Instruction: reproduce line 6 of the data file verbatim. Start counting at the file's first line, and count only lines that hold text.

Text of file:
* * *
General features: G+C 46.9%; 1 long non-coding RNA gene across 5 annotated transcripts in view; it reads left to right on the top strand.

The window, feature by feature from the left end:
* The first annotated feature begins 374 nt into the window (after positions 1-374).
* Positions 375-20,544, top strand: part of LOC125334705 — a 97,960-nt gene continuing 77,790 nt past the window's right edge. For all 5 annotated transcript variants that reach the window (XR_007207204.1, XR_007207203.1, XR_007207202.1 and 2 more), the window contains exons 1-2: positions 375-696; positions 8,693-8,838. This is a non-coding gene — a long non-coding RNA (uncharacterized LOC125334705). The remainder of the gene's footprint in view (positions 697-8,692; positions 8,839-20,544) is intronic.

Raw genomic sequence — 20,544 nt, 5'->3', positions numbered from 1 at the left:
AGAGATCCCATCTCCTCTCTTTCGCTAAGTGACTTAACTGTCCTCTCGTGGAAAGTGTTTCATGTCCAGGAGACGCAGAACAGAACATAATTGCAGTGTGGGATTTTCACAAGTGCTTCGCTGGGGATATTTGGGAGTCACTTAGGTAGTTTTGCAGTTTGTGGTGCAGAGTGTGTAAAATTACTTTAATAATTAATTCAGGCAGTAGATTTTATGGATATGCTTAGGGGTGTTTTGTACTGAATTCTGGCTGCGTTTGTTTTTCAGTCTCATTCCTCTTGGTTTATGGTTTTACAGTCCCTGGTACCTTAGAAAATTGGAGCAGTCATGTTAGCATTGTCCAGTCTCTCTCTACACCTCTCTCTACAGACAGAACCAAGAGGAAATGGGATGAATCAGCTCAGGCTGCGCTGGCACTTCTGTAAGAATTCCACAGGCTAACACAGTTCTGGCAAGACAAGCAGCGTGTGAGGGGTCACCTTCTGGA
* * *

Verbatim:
AGAGATCCCATCTCCTCTCTTTCGCTAAGTGACTTAACTGTCCTCTCGTGGAAAGTGTTTCATGTCCAGGAGACGCAGAACAGAACATAATTGCAGTGTGGGATTTTCACAAGTGCTTCGCTGGGGATATTTGGGAGTCACTTAGGTAGTTTTGCAGTTTGTGGTGCAGAGTGTGTAAAATTACTTTAATAATTAATTCAGGCAGTAGATTTTATGGATATGCTTAGGGGTGTTTTGTACTGAATTCTGGCTGCGTTTGTTTTTCAGTCTCATTCCTCTTGGTTTATGGTTTTACAGTCCCTGGTACCTTAGAAAATTGGAGCAGTCATGTTAGCATTGTCCAGTCTCTCTCTACACCTCTCTCTACAGACAGAACCAAGAGGAAATGGGATGAATCAGCTCAGGCTGCGCTGGCACTTCTGTAAGAATTCCACAGGCTAACACAGTTCTGGCAAGACAAGCAGCGTGTGAGGGGTCACCTTCTGGA